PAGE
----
fbpx
Jobs

One size doesn’t fit all

0

This post is also available in: Español (Spanish) Kreyòl (Haitian Creole)

If no two communities are the same, their challenges and solutions will be just as distinct.

Take Biloxi, Mississippi, where W.K. Kellogg Foundation grantee Moore Community House’s Women In Construction training program is helping women tap into a growing, but typically male-dominated, industry. 

“Our organization as a whole is aimed at trying to improve the economic security of low-income women who are mostly single moms, who have an incredible work ethic – but they’re stuck in low-wage jobs,” says Carol Burnett, Moore Community House executive director. “…Offering a pathway through training provides a way for women to make a wage that’s going to support their family.”

The program launched after Hurricane Katrina hit the Gulf in 2005, when there were plenty of good-paying construction jobs available – but they were not accessible to women. Since then the program has graduated more than 700 women into those jobs, most often with benefits and opportunities for career advancement.

“It took a long time to break open some of those opportunities for women,” Burnett says. “And in fact, it took some of our women getting on job sites and proving that hiring a woman is not going to implode your business or something like that. They were good workers and they paved the way for a lot more women to come behind them. The impact for the graduates of our Women in Construction program means that they’re able to meet the needs of their children, which is their driving force.”

"The impact for the graduates of our Women In Construction program means that they're able to meet the needs of their children, which is their driving force."

Carol Burnett, executive director of Moore Community House

Just across the street from Moore Community House’s training building is an early learning center with Early Head Start and after-care programming. Burnett said the partnership is key to ensuring women have services, like child care, that make it possible for them to work.

“It supports the children amazingly, but in addition to that it makes it possible for their parents to go to work, because infant toddler care is the most expensive,” Burnett says. “The families we serve, they are working and yet they still fall below the federal poverty level.”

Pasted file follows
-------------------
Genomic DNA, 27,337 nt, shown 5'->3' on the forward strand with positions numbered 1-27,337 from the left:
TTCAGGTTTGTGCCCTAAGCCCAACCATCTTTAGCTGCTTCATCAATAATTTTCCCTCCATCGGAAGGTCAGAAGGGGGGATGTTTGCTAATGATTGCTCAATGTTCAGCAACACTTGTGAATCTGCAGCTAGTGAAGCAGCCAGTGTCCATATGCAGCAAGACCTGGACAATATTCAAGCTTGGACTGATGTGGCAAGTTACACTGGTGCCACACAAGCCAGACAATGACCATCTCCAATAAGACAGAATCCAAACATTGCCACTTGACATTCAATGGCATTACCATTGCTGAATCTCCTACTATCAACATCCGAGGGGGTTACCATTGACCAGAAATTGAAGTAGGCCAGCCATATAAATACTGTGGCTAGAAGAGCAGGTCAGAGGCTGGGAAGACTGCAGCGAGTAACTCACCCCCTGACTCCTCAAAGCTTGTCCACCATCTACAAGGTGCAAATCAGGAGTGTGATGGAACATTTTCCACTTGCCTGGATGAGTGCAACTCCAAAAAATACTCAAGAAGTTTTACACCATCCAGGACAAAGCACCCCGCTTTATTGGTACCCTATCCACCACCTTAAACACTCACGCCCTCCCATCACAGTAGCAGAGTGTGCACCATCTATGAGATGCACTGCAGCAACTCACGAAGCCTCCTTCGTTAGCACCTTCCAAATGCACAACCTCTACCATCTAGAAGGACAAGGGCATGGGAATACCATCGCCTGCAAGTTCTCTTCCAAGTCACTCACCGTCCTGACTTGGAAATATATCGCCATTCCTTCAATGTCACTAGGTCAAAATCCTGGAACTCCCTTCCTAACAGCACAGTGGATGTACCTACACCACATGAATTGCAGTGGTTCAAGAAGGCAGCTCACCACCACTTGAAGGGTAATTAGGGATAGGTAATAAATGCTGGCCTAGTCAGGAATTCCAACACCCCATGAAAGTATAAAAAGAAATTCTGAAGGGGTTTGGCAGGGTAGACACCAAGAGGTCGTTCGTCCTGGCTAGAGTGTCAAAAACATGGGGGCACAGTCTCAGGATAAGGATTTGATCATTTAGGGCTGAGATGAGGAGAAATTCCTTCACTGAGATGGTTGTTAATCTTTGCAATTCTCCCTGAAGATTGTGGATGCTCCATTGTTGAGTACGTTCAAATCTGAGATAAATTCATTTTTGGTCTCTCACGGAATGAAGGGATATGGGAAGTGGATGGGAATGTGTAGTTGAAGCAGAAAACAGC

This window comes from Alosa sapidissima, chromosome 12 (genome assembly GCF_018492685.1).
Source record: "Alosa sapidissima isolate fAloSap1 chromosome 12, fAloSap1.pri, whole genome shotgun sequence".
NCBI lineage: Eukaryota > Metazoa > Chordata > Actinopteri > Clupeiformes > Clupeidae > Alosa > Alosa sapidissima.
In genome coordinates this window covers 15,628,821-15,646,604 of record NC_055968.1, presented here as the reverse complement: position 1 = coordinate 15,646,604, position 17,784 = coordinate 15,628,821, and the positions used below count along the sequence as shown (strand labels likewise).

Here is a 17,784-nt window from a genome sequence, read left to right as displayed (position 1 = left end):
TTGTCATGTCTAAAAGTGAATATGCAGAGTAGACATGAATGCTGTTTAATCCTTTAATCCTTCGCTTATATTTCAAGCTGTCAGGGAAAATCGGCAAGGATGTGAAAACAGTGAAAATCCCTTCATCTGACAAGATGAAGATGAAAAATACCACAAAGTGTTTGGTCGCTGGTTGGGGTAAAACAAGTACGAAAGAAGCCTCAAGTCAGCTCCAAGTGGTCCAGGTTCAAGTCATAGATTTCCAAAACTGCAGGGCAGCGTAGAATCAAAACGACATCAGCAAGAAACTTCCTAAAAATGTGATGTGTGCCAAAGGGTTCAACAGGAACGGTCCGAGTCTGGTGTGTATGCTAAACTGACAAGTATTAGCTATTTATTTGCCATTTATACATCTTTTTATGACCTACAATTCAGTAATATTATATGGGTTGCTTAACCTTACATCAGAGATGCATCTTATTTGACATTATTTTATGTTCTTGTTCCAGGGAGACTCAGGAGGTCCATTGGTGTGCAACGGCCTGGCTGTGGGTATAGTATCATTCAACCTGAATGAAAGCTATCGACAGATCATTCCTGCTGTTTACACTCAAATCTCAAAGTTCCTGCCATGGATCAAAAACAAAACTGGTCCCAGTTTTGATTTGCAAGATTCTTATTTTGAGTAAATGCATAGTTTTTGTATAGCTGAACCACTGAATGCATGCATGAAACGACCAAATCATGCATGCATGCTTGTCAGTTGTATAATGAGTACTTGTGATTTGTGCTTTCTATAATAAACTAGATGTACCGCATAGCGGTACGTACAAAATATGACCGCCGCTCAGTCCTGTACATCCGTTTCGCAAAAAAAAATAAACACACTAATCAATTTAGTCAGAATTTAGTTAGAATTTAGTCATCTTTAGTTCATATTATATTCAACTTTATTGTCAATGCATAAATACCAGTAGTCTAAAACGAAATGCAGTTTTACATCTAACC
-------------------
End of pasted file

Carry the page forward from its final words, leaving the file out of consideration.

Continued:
Across the Gulf Coast in New Orleans, the Kellogg Foundation is part of a public-private partnership called the New Orleans Business Alliance (NOLABA), which is focused on making the city a global leader through an inclusive economy. The partnership, which is the accredited economic development organization for New Orleans, focuses on four areas: business attraction and retention, small business growth, talent and workforce development and strategic neighborhood development.

The partnership is grounded in data that shows not all New Orleanians have access to the resources and opportunities that will help them – and the city and state – thrive.

Lamar Gardere, executive director of The Data Center in New Orleans, a WKKF grantee, points to alarming data that pre-dates COVID: Since 1997 the number of small businesses established by Black entrepreneurs has doubled. Yet despite the growth, the market share remains thin. Data show total receipts for those businesses over that same time period remained at only 2%.

Gardere says, “That points to a different set of problems that might be impacting your ability to operate your business, to grow it as you need and have access to the deals that are being done in the city.”

Flozell Daniels, executive director of Foundation for Louisiana

Flozell Daniels, executive director of Foundation for Louisiana, a critical strategic partner of the NOLABA, says because of investments from funders like WKKF, the NOLABA has been able to invest in proven strategies, while also testing promising and innovative ideas. 

“What does the future of New Orleans look like if it could be its fully equitable self?” Daniels asked.

“[They would have] the ability to have economic dignity. For people who own businesses, they can compete, they have fair access to capital and relationships and partnerships. For people who work every day, they have fair wages, they have benefits, they have professional relationships that edify them and don’t deny them justice.”

Comments

Comments are closed.